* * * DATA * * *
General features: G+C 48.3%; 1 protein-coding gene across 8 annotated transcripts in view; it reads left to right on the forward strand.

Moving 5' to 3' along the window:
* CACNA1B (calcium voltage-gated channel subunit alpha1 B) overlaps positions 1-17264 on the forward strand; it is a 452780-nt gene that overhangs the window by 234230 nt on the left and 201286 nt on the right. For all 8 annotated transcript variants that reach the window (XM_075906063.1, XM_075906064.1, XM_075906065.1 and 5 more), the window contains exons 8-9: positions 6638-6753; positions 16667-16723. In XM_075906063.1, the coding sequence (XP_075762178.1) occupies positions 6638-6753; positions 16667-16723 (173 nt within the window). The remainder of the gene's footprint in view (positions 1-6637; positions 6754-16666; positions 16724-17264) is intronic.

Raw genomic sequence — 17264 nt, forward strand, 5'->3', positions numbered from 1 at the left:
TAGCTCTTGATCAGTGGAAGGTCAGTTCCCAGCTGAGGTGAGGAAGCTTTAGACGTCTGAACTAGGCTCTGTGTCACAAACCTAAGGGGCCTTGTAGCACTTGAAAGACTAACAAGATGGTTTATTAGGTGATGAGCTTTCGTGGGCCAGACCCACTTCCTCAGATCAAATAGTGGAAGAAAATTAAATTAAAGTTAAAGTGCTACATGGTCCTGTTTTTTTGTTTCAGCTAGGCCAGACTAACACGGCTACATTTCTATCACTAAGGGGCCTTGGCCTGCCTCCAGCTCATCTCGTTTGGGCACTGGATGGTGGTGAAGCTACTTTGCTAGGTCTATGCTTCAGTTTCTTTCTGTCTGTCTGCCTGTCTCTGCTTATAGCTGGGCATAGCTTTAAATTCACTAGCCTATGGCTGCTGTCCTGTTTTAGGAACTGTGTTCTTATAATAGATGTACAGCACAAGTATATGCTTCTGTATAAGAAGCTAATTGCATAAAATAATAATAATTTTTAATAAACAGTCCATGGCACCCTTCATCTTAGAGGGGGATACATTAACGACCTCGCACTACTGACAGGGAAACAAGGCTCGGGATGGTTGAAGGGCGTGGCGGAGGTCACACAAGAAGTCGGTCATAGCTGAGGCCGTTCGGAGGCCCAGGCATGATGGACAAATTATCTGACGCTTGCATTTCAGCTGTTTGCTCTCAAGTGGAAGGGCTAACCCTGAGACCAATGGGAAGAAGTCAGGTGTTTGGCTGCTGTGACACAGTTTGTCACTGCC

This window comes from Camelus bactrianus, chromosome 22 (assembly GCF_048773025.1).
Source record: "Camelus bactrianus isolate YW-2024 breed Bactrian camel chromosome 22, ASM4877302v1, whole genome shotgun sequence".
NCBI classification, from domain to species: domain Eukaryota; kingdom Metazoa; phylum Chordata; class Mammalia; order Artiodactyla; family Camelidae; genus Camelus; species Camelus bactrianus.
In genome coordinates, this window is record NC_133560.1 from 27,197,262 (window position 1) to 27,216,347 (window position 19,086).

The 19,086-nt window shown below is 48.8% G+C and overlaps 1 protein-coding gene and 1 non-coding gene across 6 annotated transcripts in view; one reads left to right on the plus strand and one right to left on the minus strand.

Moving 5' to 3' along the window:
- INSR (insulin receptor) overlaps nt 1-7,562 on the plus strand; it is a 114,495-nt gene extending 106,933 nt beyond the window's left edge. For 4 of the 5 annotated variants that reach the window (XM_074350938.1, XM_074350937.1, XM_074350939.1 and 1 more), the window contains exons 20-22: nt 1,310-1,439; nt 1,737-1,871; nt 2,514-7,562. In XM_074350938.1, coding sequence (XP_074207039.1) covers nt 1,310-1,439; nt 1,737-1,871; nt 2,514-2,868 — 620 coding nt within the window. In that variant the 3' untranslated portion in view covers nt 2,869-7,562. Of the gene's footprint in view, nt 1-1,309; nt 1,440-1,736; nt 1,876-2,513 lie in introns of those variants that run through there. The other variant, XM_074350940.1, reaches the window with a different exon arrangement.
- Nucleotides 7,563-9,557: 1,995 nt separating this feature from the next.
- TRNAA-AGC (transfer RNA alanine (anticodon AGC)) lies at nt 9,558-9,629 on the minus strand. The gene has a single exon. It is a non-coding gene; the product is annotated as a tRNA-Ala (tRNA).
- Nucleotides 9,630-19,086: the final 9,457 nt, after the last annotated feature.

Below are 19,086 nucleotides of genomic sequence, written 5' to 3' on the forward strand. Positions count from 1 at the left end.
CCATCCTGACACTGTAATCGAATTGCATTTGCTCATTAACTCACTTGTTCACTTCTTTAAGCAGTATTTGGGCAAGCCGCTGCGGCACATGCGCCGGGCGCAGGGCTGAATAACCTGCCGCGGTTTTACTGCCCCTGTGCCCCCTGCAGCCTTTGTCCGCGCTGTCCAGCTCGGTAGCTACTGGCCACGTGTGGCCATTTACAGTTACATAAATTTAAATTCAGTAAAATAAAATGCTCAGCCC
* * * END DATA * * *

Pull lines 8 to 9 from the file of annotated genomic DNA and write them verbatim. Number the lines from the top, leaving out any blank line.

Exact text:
NCBI classification, from domain to species: domain Eukaryota; kingdom Metazoa; phylum Chordata; class Mammalia; order Artiodactyla; family Camelidae; genus Camelus; species Camelus bactrianus.
In genome coordinates, this window is record NC_133560.1 from 27,197,262 (window position 1) to 27,216,347 (window position 19,086).